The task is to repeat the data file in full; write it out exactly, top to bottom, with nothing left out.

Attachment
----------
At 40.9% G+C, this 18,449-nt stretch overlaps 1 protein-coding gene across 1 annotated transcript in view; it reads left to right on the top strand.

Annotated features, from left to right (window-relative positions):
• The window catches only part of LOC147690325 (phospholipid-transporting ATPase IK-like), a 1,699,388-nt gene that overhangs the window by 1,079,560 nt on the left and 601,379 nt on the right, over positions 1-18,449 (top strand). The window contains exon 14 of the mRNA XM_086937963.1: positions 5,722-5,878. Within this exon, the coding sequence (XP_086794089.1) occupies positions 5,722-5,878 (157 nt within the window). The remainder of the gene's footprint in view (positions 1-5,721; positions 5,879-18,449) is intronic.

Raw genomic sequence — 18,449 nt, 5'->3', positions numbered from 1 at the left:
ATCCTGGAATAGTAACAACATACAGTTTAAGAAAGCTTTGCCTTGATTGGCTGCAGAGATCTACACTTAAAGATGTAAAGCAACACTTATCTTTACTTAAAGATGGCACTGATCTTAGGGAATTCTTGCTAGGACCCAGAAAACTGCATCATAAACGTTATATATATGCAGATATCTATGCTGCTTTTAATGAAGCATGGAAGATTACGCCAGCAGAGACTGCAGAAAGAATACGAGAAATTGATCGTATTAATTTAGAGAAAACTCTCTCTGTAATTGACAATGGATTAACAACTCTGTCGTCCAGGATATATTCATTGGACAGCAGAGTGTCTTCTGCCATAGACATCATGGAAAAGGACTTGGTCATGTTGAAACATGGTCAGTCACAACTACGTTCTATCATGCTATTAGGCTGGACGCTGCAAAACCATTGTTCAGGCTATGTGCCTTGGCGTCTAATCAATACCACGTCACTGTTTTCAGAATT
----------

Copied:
At 40.9% G+C, this 18,449-nt stretch overlaps 1 protein-coding gene across 1 annotated transcript in view; it reads left to right on the top strand.

Annotated features, from left to right (window-relative positions):
• The window catches only part of LOC147690325 (phospholipid-transporting ATPase IK-like), a 1,699,388-nt gene that overhangs the window by 1,079,560 nt on the left and 601,379 nt on the right, over positions 1-18,449 (top strand). The window contains exon 14 of the mRNA XM_086937963.1: positions 5,722-5,878. Within this exon, the coding sequence (XP_086794089.1) occupies positions 5,722-5,878 (157 nt within the window). The remainder of the gene's footprint in view (positions 1-5,721; positions 5,879-18,449) is intronic.

Raw genomic sequence — 18,449 nt, 5'->3', positions numbered from 1 at the left:
ATCCTGGAATAGTAACAACATACAGTTTAAGAAAGCTTTGCCTTGATTGGCTGCAGAGATCTACACTTAAAGATGTAAAGCAACACTTATCTTTACTTAAAGATGGCACTGATCTTAGGGAATTCTTGCTAGGACCCAGAAAACTGCATCATAAACGTTATATATATGCAGATATCTATGCTGCTTTTAATGAAGCATGGAAGATTACGCCAGCAGAGACTGCAGAAAGAATACGAGAAATTGATCGTATTAATTTAGAGAAAACTCTCTCTGTAATTGACAATGGATTAACAACTCTGTCGTCCAGGATATATTCATTGGACAGCAGAGTGTCTTCTGCCATAGACATCATGGAAAAGGACTTGGTCATGTTGAAACATGGTCAGTCACAACTACGTTCTATCATGCTATTAGGCTGGACGCTGCAAAACCATTGTTCAGGCTATGTGCCTTGGCGTCTAATCAATACCACGTCACTGTTTTCAGAATT